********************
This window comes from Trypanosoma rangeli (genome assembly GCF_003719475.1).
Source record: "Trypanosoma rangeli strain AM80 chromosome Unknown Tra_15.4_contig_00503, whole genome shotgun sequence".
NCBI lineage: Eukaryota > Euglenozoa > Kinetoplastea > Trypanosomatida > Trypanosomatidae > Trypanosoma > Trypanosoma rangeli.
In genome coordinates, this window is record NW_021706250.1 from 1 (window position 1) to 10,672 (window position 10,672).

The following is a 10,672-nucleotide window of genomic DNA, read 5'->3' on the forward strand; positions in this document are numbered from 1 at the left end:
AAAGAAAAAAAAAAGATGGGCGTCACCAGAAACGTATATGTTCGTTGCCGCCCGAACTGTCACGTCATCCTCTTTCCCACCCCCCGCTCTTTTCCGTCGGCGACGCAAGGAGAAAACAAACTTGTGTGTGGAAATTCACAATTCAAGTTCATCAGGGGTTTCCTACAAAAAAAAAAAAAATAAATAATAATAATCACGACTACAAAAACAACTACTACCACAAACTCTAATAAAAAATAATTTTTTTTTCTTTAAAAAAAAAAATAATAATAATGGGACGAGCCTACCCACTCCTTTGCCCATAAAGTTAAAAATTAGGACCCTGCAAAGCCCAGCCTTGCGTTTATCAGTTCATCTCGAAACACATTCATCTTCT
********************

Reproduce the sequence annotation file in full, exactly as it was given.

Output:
This window comes from Trypanosoma rangeli (genome assembly GCF_003719475.1).
Source record: "Trypanosoma rangeli strain AM80 chromosome Unknown Tra_15.4_contig_00503, whole genome shotgun sequence".
NCBI lineage: Eukaryota > Euglenozoa > Kinetoplastea > Trypanosomatida > Trypanosomatidae > Trypanosoma > Trypanosoma rangeli.
In genome coordinates, this window is record NW_021706250.1 from 1 (window position 1) to 10,672 (window position 10,672).

The following is a 10,672-nucleotide window of genomic DNA, read 5'->3' on the forward strand; positions in this document are numbered from 1 at the left end:
AAAGAAAAAAAAAAGATGGGCGTCACCAGAAACGTATATGTTCGTTGCCGCCCGAACTGTCACGTCATCCTCTTTCCCACCCCCCGCTCTTTTCCGTCGGCGACGCAAGGAGAAAACAAACTTGTGTGTGGAAATTCACAATTCAAGTTCATCAGGGGTTTCCTACAAAAAAAAAAAAAATAAATAATAATAATCACGACTACAAAAACAACTACTACCACAAACTCTAATAAAAAATAATTTTTTTTTCTTTAAAAAAAAAAATAATAATAATGGGACGAGCCTACCCACTCCTTTGCCCATAAAGTTAAAAATTAGGACCCTGCAAAGCCCAGCCTTGCGTTTATCAGTTCATCTCGAAACACATTCATCTTCT